Westside Cultural Arts Center. People have marveled at the beauty of the Sistine Chapel for five centuries. The timeless masterpiece attracts thousands of people a year to the Vatican, but with Michelangelo’s Sistine Chapel: The Exhibition, a one-of-a-kind recreation, you can see it with your own eyes right here in Atlanta! Awaken your inner art-lover and get lost in the never-before-seen perspectives given by the exhibition’s innovative staging and technology. This event is COVID-safe and kid-friendly, so mask up, bring the kids, and don’t miss this travelling show! Through May 23. 10 a.m.-6 p.m. (last entry at 5 p.m.) Thurs.–Sun., see here for pricing, times, and safety guidelines. Westside Cultural Arts Center, 760 10th St. N.W., 404-561-9914,

Museum of Contemporary Art of Georgia. In recognition of their contributions to the community, the month-long 2021 Spring Benefit: Honoring Women Artists in Service of the Community exhibition features original works by Lucinda Bunnen, Tina Dunkley, and Susan Cofer. Bunnen, an accomplished photographer, generously donates to the continuation of important nonprofits in the area. Dunkley, a multi-talented artist, curates Clark Atlanta University’s collection of African American art. Cofer, a gifted portrait artist, has supported individual artists and institutions through her philanthropy. Without these women, Atlanta would likely not be the art hub it is today. Come out and show appreciation to the artists that keep things alive. Through May 15. Free-$5. Noon-4 p.m. Tues.–Sat. Advance tickets only, see here for visitor and safety guidelines. Museum of Contemporary Art Georgia, 75 Bennett St. N.W. 404-367-8700.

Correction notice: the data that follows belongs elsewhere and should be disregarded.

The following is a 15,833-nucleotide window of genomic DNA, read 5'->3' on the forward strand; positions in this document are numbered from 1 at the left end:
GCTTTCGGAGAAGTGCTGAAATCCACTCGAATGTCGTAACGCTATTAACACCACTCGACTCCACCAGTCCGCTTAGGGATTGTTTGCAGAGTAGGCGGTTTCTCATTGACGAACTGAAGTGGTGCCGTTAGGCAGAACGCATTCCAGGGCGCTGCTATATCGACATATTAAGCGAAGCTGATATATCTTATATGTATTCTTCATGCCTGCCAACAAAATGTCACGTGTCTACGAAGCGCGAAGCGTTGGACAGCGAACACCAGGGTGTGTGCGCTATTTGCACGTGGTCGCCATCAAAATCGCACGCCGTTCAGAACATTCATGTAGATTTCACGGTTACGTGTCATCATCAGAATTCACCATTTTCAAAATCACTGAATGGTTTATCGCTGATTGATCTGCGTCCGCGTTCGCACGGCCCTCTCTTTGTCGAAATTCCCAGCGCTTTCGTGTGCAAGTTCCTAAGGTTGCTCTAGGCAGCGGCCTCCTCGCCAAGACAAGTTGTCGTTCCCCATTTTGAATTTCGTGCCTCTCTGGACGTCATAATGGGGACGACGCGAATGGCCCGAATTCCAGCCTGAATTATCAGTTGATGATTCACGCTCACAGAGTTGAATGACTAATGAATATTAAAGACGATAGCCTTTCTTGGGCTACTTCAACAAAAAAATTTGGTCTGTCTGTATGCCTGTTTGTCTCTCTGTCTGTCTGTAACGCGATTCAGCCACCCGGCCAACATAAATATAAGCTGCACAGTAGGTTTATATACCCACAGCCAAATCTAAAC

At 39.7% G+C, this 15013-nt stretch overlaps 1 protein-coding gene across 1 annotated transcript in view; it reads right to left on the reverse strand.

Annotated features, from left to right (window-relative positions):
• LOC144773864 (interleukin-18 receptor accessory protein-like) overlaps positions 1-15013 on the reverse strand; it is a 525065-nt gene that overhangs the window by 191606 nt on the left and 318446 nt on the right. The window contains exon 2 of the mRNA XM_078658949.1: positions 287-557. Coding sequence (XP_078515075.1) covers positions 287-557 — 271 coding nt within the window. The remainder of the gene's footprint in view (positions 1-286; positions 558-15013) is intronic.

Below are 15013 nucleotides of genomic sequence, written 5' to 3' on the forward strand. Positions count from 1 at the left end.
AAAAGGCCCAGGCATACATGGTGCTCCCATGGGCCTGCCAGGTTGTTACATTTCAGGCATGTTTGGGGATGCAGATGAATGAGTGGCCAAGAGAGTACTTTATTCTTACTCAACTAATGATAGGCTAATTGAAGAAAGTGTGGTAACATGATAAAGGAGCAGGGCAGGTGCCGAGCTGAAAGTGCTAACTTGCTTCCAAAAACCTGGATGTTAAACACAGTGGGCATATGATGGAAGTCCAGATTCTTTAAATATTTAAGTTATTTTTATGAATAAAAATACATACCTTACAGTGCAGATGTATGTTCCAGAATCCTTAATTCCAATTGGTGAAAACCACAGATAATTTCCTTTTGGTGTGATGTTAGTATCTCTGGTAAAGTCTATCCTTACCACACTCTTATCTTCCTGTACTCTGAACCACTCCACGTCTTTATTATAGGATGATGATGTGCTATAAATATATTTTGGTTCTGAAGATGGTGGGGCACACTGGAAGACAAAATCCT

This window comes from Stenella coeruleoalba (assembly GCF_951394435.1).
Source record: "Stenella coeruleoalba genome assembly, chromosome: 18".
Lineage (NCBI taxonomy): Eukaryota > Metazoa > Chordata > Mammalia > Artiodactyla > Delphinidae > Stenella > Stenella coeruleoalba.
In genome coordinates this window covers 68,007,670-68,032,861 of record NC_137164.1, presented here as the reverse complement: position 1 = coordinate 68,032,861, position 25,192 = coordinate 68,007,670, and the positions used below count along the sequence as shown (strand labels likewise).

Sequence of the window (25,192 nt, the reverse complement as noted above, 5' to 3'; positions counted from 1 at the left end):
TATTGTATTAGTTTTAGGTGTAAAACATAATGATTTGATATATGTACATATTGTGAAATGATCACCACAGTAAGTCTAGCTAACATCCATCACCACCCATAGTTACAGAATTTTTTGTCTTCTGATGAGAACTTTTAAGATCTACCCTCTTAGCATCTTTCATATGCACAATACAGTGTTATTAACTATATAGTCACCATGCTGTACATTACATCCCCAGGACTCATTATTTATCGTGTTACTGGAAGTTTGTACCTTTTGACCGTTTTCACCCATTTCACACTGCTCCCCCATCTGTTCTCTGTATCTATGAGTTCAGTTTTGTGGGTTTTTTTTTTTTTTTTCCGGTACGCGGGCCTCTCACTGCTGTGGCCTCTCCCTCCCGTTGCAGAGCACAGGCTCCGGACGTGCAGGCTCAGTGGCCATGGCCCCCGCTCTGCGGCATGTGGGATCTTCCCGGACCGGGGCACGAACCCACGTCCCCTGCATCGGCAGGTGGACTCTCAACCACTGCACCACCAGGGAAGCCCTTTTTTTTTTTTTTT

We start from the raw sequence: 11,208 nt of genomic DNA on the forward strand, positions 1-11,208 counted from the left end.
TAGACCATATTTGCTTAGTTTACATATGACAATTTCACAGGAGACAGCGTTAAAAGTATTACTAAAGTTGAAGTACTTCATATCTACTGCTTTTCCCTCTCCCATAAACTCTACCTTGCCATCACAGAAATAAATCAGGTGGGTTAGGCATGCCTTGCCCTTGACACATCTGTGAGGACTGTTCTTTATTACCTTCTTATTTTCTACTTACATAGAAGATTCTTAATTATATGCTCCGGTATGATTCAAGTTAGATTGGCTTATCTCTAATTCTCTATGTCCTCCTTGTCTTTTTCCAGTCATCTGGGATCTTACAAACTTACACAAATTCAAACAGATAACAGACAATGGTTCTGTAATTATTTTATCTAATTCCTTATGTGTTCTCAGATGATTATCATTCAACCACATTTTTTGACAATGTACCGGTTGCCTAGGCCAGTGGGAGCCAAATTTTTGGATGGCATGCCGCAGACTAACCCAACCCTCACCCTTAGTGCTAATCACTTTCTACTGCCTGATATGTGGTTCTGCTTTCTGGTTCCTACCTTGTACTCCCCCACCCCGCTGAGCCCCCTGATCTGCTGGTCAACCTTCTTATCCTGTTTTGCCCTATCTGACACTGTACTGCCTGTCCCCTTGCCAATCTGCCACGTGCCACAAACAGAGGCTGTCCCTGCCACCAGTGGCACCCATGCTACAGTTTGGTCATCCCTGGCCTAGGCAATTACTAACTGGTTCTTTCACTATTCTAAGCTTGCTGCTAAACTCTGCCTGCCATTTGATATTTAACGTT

Working: A Musical. Since 1977, Working: A Musical has graced stages for seven different productions. People can’t seem to get enough of this Tony award-nominated show. Now featuring two new songs written by Lin-Manuel Miranda, the story is as fresh as ever. The Alliance’s outside, COVID-friendly “Under the Tent Series” takes place rain or shine, and allows you to buy pods with your friends to view the show while socially distancing with others. Food and drink are available for purchase. Through June 6. See site for pricing, performance schedules, and safety guidelines. Alliance Theatre, 1280 Peachtree St. N.E. 404-733-4650